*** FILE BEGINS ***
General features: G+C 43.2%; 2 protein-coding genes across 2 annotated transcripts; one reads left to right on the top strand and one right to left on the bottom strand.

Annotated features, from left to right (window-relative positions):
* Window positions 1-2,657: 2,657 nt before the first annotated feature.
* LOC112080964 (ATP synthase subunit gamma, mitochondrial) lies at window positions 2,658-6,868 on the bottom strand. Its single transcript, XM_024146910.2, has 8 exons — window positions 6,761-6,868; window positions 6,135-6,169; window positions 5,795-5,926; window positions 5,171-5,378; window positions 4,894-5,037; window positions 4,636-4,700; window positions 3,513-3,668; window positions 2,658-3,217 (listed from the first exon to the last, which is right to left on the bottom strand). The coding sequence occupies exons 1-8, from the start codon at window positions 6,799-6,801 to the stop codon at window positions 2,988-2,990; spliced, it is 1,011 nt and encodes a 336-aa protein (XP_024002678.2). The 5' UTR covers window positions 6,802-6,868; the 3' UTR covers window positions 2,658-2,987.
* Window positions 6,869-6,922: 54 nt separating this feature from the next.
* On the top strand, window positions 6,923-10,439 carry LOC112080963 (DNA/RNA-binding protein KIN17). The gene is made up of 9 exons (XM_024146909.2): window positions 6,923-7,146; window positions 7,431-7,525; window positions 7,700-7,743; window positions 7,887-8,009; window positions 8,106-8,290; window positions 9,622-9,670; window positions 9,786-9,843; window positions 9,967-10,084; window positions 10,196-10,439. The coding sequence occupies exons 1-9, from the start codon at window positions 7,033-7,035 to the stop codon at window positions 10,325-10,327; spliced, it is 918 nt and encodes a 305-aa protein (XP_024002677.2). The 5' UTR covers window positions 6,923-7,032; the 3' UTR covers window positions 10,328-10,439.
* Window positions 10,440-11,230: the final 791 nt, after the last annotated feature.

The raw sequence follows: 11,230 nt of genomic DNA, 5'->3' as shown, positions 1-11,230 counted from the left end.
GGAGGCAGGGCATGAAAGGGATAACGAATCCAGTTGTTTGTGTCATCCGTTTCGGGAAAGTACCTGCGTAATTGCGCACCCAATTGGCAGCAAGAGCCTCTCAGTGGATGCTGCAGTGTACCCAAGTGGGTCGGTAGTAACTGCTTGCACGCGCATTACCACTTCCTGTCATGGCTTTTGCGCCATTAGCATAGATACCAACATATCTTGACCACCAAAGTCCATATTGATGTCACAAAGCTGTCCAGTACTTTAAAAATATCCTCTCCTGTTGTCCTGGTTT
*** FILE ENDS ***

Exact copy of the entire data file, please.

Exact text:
General features: G+C 43.2%; 2 protein-coding genes across 2 annotated transcripts; one reads left to right on the top strand and one right to left on the bottom strand.

Annotated features, from left to right (window-relative positions):
* Window positions 1-2,657: 2,657 nt before the first annotated feature.
* LOC112080964 (ATP synthase subunit gamma, mitochondrial) lies at window positions 2,658-6,868 on the bottom strand. Its single transcript, XM_024146910.2, has 8 exons — window positions 6,761-6,868; window positions 6,135-6,169; window positions 5,795-5,926; window positions 5,171-5,378; window positions 4,894-5,037; window positions 4,636-4,700; window positions 3,513-3,668; window positions 2,658-3,217 (listed from the first exon to the last, which is right to left on the bottom strand). The coding sequence occupies exons 1-8, from the start codon at window positions 6,799-6,801 to the stop codon at window positions 2,988-2,990; spliced, it is 1,011 nt and encodes a 336-aa protein (XP_024002678.2). The 5' UTR covers window positions 6,802-6,868; the 3' UTR covers window positions 2,658-2,987.
* Window positions 6,869-6,922: 54 nt separating this feature from the next.
* On the top strand, window positions 6,923-10,439 carry LOC112080963 (DNA/RNA-binding protein KIN17). The gene is made up of 9 exons (XM_024146909.2): window positions 6,923-7,146; window positions 7,431-7,525; window positions 7,700-7,743; window positions 7,887-8,009; window positions 8,106-8,290; window positions 9,622-9,670; window positions 9,786-9,843; window positions 9,967-10,084; window positions 10,196-10,439. The coding sequence occupies exons 1-9, from the start codon at window positions 7,033-7,035 to the stop codon at window positions 10,325-10,327; spliced, it is 918 nt and encodes a 305-aa protein (XP_024002677.2). The 5' UTR covers window positions 6,923-7,032; the 3' UTR covers window positions 10,328-10,439.
* Window positions 10,440-11,230: the final 791 nt, after the last annotated feature.

The raw sequence follows: 11,230 nt of genomic DNA, 5'->3' as shown, positions 1-11,230 counted from the left end.
GGAGGCAGGGCATGAAAGGGATAACGAATCCAGTTGTTTGTGTCATCCGTTTCGGGAAAGTACCTGCGTAATTGCGCACCCAATTGGCAGCAAGAGCCTCTCAGTGGATGCTGCAGTGTACCCAAGTGGGTCGGTAGTAACTGCTTGCACGCGCATTACCACTTCCTGTCATGGCTTTTGCGCCATTAGCATAGATACCAACATATCTTGACCACCAAAGTCCATATTGATGTCACAAAGCTGTCCAGTACTTTAAAAATATCCTCTCCTGTTGTCCTGGTTT